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Retired police sergeant on school shootings, NRA, police body cams and unclaimed property

This week Beyond 90 Seconds interviewed retried Albuquerque police sergeant Dan Klein. 

These days, Klein writes opinion pieces for a New Mexico news blog.

Klein has been interviewed by Rolling Stone for a story about police body cameras.

He is also an expert concerning unclaimed property, and owns a business that specializes in putting unclaimed property back in the hands of its rightful owners.

Host Mark Horner has known Klein for about 20 years. They first met when Horner worked as television journalist in Albuquerque in the 1990’s.

This interview was streamed live on YouTube on Saturday, March 3, 2018.


NOTE: Interview begins at 5:13

Related links:


USA Locators LLC


Time Codes for topics in interview:

5:13  Introductory remarks

7:36   Klein talks about writing for Albuquerque Free Press and Albuquerque Reports

8:39   Klein talks about his latest column about gun violence & fear

9:14   Parkland, Florida shooting

10:23 Klein:  “fear response” and “overreaction”

10:55 Virginia Tech

12:42 International terrorism

13:32 Klein on TSA & Homeland Security “overreaction”

14:12 Michigan policeman & wife shot by son

14:40 Klein on MSM analysts who speculate

15:42 Horner uses University of Arizona’s Sean Miller as example

16:22 Klein on media & politician mentions of mental illness in shootings

19:33 Klein on the NRA & gun laws

20:53 Klein on school shootings

22:32 Police body cameras

23:29  Klein on ACLU

23:55 Can you ask police to turn off body cam in your home?

24:38 Body cam video is a public record & anyone can request it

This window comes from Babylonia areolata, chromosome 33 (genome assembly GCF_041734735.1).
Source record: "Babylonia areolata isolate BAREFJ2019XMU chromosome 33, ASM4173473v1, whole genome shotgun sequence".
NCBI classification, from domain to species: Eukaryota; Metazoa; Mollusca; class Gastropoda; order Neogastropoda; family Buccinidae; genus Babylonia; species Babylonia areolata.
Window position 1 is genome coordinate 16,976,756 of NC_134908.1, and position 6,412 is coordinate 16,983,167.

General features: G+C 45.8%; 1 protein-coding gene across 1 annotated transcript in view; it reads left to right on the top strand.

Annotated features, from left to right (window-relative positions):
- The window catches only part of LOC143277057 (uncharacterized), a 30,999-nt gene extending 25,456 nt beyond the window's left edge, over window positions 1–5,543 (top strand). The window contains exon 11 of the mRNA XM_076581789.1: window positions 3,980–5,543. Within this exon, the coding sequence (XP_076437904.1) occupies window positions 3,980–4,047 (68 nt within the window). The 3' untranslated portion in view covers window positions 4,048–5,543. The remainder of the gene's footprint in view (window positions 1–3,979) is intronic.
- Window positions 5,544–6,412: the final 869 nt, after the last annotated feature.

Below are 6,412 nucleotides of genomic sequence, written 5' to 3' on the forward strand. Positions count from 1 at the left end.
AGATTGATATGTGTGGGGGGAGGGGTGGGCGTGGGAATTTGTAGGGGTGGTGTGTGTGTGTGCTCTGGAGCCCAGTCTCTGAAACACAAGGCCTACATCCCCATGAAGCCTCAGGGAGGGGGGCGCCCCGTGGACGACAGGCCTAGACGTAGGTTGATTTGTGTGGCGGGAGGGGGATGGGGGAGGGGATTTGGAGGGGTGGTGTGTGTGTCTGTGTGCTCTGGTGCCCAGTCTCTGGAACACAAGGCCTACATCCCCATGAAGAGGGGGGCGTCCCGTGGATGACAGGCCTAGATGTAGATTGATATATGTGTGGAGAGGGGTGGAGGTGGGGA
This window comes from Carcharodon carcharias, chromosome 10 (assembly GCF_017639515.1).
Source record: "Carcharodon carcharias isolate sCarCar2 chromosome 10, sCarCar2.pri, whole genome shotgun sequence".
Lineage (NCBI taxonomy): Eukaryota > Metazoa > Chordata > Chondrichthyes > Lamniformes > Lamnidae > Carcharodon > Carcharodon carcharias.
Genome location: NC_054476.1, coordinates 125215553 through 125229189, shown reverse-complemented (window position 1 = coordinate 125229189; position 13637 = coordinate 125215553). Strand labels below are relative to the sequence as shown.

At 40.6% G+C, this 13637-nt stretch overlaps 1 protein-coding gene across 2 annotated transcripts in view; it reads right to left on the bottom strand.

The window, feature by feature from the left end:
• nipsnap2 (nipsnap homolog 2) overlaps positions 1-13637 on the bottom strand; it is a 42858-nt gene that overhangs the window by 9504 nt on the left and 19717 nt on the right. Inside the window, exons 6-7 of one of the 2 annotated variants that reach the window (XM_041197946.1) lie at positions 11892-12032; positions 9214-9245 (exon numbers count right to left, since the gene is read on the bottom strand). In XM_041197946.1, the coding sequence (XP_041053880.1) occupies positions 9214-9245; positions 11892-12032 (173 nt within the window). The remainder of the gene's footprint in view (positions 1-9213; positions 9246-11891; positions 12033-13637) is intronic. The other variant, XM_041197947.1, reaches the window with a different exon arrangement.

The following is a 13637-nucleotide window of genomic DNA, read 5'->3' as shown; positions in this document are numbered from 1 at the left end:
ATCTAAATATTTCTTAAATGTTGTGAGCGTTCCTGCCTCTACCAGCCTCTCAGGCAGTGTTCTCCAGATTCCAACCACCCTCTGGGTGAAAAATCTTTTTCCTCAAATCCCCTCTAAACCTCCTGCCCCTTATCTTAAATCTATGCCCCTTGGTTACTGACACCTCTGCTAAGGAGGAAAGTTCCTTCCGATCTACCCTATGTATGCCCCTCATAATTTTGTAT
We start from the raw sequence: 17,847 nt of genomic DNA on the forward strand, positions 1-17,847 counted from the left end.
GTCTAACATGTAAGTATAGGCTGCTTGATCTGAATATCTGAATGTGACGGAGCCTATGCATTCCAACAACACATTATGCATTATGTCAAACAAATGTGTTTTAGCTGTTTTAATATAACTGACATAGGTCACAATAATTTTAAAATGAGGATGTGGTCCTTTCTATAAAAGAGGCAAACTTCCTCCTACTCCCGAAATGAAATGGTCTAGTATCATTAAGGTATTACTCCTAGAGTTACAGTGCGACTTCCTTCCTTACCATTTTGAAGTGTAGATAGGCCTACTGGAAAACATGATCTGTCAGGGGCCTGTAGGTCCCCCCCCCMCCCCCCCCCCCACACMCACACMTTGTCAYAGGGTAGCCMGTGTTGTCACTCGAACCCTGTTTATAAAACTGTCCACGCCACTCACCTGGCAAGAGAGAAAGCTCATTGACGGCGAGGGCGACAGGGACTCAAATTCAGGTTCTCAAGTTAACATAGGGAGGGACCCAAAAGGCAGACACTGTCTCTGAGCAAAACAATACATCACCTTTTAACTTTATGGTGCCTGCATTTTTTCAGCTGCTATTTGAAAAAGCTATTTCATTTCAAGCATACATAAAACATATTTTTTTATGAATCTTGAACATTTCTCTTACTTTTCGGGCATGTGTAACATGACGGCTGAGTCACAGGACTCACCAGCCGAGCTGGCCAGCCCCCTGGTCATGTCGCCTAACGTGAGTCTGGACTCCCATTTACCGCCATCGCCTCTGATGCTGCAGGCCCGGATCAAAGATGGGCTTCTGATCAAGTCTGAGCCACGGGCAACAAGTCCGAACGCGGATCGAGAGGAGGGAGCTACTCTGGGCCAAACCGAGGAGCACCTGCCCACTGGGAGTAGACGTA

25:03 Klein: But Feds won’t wear body cameras

25:59 James Boyd shooting caught on body cam

26:24 Klein on his interview with Rolling Stone re Boyd shooting

29:40 When the public attempts to video police

32:07 Horner on the vulnerable & wrongly accused

 33:29  Klein: Prosecutors focused on “wins & losses,” not justice

36:21 Klein: Rarely hear DA say, “That was a bad arrest…”

36:59 Klein: “Places like Ferguson, Missouri” where PD budget is funded by fines

38:57 Illegal to film farms?

40:03 Unclaimed property segment begins

41:53 Klein explains unclaimed property & his connection to it

43:10 Klein: NY, TX and CA each sits on $10 billion in unclaimed property

44:24 CA changed law to “drill out” safe deposit boxes earlier

45:37 Klein on insurance companies & unclaimed property

46:25 Klein says Colorado is “ignoring its own statute” re unclaimed property

47:18 Horner “paints a picture” of Klein’s job re unclaimed property

48:25 Klein explains extent of work done by his company, USA Locators LLC

49:53 Klein on finding about large sum that belonged to homeless man

50:28 Klein on difference between probate law in New York & New Mexico

52:53 Klein on connecting Gerber life insurance policy with man whose wife & daughter were killed

56:31 The “Andy Griffith” unclaimed property case

58:26 Klein says he’s a different person now than when a police sergeant

58:45 Klein on what it was like working for police union after retiring

59:58 Klein on if you get a letter from USA Locators LLC or USA Finders Services LLC

1:02:59 Klein on how much due diligence he feels states apply to finding owners of unclaimed property

1:04:15 Klein on the need for “baby steps” with gun legislation

1:05:18 Klein on Florida legislature & Parkland students

1:06:30 Klein quotes Winston Churchill re Americans

1:08:24 Klein says he’s not disparaging the Parkland students

1:10:32 Klein on Newtown, Connecticut Sandy Hook Elementary shooting

1:13:09 Klein on why Parkland remains on the “front burner” in news coverage

1:14:18 Klein on President Trump and NRA

1:15:38 Klein:  “Why aren’t we talking about Michigan?”

1:15:58 Klein cites numbers re violent deaths and suicides by guns

1:17:07 Horner on context, mentions Kent State shooting

1:18:00 Klein quizzes Horner, asking, How many school shootings have occurred this year?

1:18:39 Klein cites Everytown for Gun Safety’s definition of school shooting

1:20:18 Klein asks, What makes school shootings more important than thousands of other gun deaths?